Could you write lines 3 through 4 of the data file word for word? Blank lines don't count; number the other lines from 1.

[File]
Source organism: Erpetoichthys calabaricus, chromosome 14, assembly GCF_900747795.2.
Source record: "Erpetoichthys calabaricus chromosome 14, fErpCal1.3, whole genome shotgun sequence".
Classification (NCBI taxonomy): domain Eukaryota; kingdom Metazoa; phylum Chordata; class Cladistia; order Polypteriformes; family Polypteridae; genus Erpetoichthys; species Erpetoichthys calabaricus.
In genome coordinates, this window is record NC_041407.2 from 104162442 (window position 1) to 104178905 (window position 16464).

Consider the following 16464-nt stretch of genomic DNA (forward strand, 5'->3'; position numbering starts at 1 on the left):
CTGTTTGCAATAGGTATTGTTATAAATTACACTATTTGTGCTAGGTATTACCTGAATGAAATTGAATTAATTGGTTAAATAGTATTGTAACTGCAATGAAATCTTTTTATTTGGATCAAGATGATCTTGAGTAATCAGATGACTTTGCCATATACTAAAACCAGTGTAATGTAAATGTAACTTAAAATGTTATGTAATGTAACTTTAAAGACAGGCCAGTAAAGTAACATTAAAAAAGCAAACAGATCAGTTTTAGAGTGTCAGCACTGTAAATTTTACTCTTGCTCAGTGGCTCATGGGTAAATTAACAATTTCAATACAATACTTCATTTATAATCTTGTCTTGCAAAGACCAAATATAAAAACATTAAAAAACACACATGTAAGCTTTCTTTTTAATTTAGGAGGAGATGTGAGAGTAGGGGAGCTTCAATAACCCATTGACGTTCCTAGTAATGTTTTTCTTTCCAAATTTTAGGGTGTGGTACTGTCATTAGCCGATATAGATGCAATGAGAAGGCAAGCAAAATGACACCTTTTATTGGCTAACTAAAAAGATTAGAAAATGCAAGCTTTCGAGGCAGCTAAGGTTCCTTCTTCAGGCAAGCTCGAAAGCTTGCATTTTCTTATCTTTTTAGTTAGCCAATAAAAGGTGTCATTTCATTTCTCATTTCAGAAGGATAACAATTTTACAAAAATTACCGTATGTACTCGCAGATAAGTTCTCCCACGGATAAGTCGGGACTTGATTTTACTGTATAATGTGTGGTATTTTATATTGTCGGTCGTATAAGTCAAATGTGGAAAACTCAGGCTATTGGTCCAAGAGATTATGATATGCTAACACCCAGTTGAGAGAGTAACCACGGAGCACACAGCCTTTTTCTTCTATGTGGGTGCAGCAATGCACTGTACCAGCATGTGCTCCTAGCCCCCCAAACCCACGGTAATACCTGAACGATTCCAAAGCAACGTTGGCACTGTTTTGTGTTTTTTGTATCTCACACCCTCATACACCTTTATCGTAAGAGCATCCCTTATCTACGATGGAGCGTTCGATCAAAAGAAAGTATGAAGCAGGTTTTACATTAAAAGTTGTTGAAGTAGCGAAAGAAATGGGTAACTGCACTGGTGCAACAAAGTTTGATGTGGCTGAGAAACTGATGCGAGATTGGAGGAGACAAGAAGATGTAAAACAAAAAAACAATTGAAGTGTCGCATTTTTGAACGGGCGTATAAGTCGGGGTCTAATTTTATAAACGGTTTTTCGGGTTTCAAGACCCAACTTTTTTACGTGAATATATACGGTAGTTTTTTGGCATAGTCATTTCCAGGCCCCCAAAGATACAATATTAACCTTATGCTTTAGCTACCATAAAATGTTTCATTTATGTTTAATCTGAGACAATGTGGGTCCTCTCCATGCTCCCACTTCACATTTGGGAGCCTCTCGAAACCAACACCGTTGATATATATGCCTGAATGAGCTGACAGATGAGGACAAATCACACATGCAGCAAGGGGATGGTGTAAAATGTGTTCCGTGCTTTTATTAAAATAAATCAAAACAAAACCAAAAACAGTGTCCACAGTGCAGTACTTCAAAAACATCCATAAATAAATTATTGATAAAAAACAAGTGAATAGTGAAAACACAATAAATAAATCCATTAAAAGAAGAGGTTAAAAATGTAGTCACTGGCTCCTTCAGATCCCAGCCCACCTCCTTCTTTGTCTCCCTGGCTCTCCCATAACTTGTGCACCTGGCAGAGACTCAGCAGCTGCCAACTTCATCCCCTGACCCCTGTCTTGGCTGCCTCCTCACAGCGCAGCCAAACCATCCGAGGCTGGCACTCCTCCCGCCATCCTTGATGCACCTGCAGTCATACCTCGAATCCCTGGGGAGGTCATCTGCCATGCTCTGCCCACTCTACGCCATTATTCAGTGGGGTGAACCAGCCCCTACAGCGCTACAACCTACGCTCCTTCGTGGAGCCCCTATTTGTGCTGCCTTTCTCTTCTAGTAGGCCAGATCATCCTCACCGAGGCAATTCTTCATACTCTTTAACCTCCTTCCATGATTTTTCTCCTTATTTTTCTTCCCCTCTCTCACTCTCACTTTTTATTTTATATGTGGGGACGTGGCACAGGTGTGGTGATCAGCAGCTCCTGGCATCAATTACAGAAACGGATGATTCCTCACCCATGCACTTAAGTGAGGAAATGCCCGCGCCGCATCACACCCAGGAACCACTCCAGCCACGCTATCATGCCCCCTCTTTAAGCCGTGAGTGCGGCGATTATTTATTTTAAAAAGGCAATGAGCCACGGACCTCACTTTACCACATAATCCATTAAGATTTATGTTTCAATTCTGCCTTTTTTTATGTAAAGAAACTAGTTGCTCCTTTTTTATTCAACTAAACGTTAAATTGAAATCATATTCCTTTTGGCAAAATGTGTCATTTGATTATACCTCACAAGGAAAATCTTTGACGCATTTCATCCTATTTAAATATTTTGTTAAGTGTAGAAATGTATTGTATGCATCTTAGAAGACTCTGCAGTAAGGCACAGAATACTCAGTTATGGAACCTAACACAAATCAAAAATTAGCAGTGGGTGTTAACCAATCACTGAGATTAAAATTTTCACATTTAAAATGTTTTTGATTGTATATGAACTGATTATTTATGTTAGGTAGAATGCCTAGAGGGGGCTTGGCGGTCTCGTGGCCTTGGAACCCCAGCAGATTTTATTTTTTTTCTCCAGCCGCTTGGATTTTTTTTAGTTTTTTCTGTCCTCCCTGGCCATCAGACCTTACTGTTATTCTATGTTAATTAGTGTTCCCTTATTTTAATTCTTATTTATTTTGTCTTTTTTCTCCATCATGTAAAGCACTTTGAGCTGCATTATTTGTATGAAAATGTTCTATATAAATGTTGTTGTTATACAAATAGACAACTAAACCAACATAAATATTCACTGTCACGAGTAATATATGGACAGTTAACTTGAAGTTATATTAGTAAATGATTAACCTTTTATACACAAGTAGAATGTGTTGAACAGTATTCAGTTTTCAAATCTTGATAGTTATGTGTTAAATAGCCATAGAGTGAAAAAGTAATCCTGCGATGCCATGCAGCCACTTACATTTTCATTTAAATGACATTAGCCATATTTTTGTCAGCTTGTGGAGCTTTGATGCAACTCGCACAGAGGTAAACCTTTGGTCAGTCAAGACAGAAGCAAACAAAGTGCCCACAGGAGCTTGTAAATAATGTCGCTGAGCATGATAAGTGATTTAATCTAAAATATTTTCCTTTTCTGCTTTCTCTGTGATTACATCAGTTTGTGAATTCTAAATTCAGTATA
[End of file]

Classification (NCBI taxonomy): domain Eukaryota; kingdom Metazoa; phylum Chordata; class Cladistia; order Polypteriformes; family Polypteridae; genus Erpetoichthys; species Erpetoichthys calabaricus.
In genome coordinates, this window is record NC_041407.2 from 104162442 (window position 1) to 104178905 (window position 16464).